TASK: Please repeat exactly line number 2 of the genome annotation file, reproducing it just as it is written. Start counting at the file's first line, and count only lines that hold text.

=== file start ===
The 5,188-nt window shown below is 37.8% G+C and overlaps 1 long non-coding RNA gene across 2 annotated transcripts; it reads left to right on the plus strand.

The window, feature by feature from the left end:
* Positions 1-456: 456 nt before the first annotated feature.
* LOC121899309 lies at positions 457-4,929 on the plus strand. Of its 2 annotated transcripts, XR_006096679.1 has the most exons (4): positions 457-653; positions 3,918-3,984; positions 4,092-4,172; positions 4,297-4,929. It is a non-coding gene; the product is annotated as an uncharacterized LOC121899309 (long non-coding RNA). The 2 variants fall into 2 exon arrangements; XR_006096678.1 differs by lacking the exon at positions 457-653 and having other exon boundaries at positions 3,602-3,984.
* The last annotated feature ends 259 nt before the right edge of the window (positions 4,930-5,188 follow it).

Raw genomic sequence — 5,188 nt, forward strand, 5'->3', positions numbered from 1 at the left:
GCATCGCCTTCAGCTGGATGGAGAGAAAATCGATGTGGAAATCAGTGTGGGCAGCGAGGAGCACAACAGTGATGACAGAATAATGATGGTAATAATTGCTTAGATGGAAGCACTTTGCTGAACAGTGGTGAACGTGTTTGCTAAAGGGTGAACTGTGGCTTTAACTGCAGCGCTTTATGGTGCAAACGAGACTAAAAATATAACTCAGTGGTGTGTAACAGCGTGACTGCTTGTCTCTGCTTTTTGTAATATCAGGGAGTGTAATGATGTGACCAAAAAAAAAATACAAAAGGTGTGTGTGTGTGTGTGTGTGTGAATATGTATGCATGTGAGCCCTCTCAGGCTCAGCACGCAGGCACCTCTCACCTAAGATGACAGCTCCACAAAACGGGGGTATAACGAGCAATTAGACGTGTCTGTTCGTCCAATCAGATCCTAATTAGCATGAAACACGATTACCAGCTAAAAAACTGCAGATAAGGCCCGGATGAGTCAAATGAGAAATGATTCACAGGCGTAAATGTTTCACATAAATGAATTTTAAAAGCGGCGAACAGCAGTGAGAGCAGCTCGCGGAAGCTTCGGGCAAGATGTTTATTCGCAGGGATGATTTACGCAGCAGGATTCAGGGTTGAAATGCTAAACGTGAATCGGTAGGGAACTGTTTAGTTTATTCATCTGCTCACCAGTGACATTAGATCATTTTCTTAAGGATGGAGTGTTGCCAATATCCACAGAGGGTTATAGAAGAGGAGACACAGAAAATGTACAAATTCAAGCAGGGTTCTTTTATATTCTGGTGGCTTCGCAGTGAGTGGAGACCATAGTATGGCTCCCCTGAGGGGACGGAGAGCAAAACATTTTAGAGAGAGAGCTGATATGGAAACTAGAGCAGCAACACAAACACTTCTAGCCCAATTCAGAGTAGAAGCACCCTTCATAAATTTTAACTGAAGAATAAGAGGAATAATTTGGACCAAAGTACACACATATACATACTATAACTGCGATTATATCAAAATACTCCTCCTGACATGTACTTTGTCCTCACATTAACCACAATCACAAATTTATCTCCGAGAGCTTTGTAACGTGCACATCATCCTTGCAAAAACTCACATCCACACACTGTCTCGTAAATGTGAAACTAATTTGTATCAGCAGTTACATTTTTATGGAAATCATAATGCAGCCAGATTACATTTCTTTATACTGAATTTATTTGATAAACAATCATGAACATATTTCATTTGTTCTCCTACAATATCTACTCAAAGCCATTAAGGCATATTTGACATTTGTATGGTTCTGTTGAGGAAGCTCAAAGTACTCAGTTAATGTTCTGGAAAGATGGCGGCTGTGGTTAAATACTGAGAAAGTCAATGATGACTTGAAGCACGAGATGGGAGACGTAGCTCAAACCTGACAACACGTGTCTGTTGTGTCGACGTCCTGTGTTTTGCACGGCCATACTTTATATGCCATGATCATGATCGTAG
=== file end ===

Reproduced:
The window, feature by feature from the left end: